The alarming lack of hospitals in lower Manhattan  NOV 09 2012

Ever since St. Vincent's closed in 2010 (I walk past it every morning taking my son to school and they are ripping the shit out of the building to turn it into condos), lower Manhattan has been short more than a few hospital beds. In the aftermath of hurricane Sandy, Manhattan has been left with zero high-level trauma centers south of 68th Street.

Now, the nearest Level One trauma centers for residents of lower Manhattan aren't all that close: New York Presbyterian/Weill Cornell Medical Center is on the Upper East Side at East 68th Street and St. Luke's/Roosevelt Hospital is on the Upper West Side.

Officials say there's no reason to think that, for now, trauma victims in lower Manhattan will be any worse off than those in other parts of the city. The response speed is still acceptable, they say. And if a trauma victim is in an immediately life-threatening situation, such as a traumatic cardiac arrest, ambulances bring them to the closest hospital, regardless of whether it's a trauma center.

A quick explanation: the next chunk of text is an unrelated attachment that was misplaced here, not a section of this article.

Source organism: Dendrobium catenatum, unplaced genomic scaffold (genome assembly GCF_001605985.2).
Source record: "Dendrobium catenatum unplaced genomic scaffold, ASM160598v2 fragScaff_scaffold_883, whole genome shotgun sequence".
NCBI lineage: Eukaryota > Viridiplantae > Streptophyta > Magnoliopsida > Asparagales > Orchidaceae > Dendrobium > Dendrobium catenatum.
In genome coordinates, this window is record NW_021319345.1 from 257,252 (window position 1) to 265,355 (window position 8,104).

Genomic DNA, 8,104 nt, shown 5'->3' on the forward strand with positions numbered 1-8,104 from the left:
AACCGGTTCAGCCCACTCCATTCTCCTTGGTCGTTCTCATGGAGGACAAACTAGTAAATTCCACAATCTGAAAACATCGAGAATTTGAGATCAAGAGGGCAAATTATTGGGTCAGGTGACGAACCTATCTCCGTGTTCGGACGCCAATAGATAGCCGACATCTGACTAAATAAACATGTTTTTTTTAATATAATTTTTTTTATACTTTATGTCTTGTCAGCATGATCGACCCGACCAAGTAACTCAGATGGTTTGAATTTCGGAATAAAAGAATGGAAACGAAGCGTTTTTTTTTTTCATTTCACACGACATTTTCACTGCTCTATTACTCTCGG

But the fear is that there won't be enough surge capacity at other hospitals if there is a major disaster, or that overworked staff at other hospitals will grow fatigued under the load and patient care could suffer.

Well, I'm sure the free market will sort all of this out. (via @Atul_Gawande)

Read more posts on kottke.org about:
Hurricane Sandy   medicine   NYC

this is kottke.org

   Front page
   About + contact
   Site archives

You can follow kottke.org on Twitter, Facebook, Tumblr, Feedly, or RSS.

Ad from The Deck

We Work Remotely

 

Enginehosting

Hosting provided EngineHosting